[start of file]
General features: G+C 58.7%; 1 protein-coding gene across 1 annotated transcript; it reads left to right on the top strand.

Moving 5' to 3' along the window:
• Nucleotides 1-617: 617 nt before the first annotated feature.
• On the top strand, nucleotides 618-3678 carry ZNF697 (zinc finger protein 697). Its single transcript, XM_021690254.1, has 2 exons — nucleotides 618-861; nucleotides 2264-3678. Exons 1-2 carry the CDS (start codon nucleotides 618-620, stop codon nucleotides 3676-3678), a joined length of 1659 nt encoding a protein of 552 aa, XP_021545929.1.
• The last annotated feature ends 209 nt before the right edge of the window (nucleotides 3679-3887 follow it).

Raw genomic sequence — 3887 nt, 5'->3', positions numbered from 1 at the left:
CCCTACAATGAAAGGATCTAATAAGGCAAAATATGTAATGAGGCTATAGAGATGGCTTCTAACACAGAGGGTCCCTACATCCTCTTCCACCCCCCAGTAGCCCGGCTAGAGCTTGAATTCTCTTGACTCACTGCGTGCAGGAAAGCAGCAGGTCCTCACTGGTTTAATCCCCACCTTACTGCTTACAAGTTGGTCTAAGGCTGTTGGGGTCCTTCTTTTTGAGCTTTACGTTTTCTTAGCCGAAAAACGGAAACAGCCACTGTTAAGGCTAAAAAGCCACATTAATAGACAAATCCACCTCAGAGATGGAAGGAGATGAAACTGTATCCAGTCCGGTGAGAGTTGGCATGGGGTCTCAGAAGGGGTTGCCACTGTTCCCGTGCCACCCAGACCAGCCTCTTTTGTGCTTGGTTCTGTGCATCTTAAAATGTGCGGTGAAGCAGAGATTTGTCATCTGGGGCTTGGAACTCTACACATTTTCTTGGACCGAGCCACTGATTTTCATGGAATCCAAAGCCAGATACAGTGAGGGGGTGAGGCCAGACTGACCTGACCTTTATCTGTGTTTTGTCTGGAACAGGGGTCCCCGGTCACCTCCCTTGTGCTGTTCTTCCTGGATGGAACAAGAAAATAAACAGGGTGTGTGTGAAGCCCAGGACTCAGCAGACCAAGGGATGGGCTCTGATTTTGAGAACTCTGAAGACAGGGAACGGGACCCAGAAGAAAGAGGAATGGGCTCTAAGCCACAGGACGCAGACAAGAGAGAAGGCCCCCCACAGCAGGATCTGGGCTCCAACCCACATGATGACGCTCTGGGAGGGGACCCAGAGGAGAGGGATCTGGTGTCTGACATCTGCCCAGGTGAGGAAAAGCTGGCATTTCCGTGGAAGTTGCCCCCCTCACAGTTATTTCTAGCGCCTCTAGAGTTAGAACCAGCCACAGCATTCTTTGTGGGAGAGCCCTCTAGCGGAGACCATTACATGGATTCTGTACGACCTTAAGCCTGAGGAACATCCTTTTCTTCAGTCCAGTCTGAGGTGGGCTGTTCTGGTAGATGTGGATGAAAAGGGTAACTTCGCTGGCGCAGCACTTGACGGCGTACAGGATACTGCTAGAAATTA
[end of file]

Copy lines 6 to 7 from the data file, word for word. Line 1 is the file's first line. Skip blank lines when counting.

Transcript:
Raw genomic sequence — 3887 nt, 5'->3', positions numbered from 1 at the left:
CCCTACAATGAAAGGATCTAATAAGGCAAAATATGTAATGAGGCTATAGAGATGGCTTCTAACACAGAGGGTCCCTACATCCTCTTCCACCCCCCAGTAGCCCGGCTAGAGCTTGAATTCTCTTGACTCACTGCGTGCAGGAAAGCAGCAGGTCCTCACTGGTTTAATCCCCACCTTACTGCTTACAAGTTGGTCTAAGGCTGTTGGGGTCCTTCTTTTTGAGCTTTACGTTTTCTTAGCCGAAAAACGGAAACAGCCACTGTTAAGGCTAAAAAGCCACATTAATAGACAAATCCACCTCAGAGATGGAAGGAGATGAAACTGTATCCAGTCCGGTGAGAGTTGGCATGGGGTCTCAGAAGGGGTTGCCACTGTTCCCGTGCCACCCAGACCAGCCTCTTTTGTGCTTGGTTCTGTGCATCTTAAAATGTGCGGTGAAGCAGAGATTTGTCATCTGGGGCTTGGAACTCTACACATTTTCTTGGACCGAGCCACTGATTTTCATGGAATCCAAAGCCAGATACAGTGAGGGGGTGAGGCCAGACTGACCTGACCTTTATCTGTGTTTTGTCTGGAACAGGGGTCCCCGGTCACCTCCCTTGTGCTGTTCTTCCTGGATGGAACAAGAAAATAAACAGGGTGTGTGTGAAGCCCAGGACTCAGCAGACCAAGGGATGGGCTCTGATTTTGAGAACTCTGAAGACAGGGAACGGGACCCAGAAGAAAGAGGAATGGGCTCTAAGCCACAGGACGCAGACAAGAGAGAAGGCCCCCCACAGCAGGATCTGGGCTCCAACCCACATGATGACGCTCTGGGAGGGGACCCAGAGGAGAGGGATCTGGTGTCTGACATCTGCCCAGGTGAGGAAAAGCTGGCATTTCCGTGGAAGTTGCCCCCCTCACAGTTATTTCTAGCGCCTCTAGAGTTAGAACCAGCCACAGCATTCTTTGTGGGAGAGCCCTCTAGCGGAGACCATTACATGGATTCTGTACGACCTTAAGCCTGAGGAACATCCTTTTCTTCAGTCCAGTCTGAGGTGGGCTGTTCTGGTAGATGTGGATGAAAAGGGTAACTTCGCTGGCGCAGCACTTGACGGCGTACAGGATACTGCTAGAAATTA